Full Member

    I work for an online supermarket, there aren’t many houses we can’t get to. Hebden Bridge being one of the worst areas for access.

    Aidy
    Free Member

    Yeah, good point. I doubt a fire engine would make it up.
    An ambulance might squeeze in.

    hora
    Free Member

    Kcal I’d have been that bidder

    Aidy
    Free Member

    and when we came to sell, the same thing – only one couple bid on the house..

    Yeah, I’m somewhat aware that if we buy it, we might well be stuck with it.

    woody2000
    Full Member

    We bought a house with tricky access – elevated semi (fnarr fnarr) with “poor” rear access. Access to the back is by means of a private road which is generally flat but then becomes steep, narrow and badly surfaced towards the end we live at typically! Access to the front is up steep steps.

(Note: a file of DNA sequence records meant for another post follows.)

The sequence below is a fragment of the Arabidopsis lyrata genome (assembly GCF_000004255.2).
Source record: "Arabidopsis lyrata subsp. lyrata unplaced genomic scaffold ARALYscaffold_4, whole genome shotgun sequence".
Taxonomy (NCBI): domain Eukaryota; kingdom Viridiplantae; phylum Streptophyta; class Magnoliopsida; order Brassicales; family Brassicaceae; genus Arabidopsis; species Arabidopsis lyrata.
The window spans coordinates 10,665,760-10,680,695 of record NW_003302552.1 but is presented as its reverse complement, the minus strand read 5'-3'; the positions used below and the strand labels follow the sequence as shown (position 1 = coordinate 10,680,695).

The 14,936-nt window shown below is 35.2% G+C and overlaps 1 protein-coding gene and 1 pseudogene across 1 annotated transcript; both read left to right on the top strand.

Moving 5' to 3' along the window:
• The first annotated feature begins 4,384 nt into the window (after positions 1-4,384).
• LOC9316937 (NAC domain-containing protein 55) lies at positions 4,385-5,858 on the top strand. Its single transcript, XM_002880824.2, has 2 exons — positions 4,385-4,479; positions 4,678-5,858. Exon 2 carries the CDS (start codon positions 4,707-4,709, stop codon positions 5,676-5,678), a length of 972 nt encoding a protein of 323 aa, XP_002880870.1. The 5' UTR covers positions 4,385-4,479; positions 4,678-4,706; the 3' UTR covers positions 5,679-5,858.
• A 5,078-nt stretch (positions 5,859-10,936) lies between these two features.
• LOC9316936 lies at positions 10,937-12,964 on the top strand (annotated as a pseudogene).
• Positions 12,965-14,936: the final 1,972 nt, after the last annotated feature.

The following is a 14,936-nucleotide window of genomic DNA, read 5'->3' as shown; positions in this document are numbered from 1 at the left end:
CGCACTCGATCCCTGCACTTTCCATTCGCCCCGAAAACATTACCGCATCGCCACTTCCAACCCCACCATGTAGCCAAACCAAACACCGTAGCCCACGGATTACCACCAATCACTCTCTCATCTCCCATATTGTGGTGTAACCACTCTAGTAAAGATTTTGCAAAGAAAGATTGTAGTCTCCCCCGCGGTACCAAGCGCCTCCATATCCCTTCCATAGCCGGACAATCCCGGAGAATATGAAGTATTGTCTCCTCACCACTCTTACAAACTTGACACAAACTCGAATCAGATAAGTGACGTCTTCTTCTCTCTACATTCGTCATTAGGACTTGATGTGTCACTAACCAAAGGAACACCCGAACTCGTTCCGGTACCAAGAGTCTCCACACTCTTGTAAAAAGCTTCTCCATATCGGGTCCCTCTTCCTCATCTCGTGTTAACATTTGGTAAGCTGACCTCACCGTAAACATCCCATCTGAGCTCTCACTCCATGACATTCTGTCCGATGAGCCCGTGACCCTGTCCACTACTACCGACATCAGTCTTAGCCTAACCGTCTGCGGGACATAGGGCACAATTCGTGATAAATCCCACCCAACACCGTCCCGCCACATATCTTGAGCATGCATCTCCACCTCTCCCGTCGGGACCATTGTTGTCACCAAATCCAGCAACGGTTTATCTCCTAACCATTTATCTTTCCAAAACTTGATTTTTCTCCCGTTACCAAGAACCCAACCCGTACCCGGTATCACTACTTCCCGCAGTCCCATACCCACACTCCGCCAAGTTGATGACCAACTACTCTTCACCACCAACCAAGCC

The moving guys took it in their stride – parked on the flat bit and handballed the lot from there without complaint. We had a small extension done and the builders managed ok, though they had a good natured moan every now and then. We’re having another, larger extension done soon and no-one has seemed phased by the poor access.

    So, I reckon most trades/drivers etc will just crack on and manage just fine. Keep the kettle on and help out where you can 🙂

    andyl
    Free Member

    You could always hire a wide van and pay the damage waiver and demolish the wall…then get them to rebuild it a bit wider 😀

    project
    Free Member

    From experience on a narrow road, neighbour moves out and other neighbours un officially claim his parking space as theres, or just park awkward.

    piedidiformaggio
    Free Member

    What do the existing owners say about access?

    Aidy
    Free Member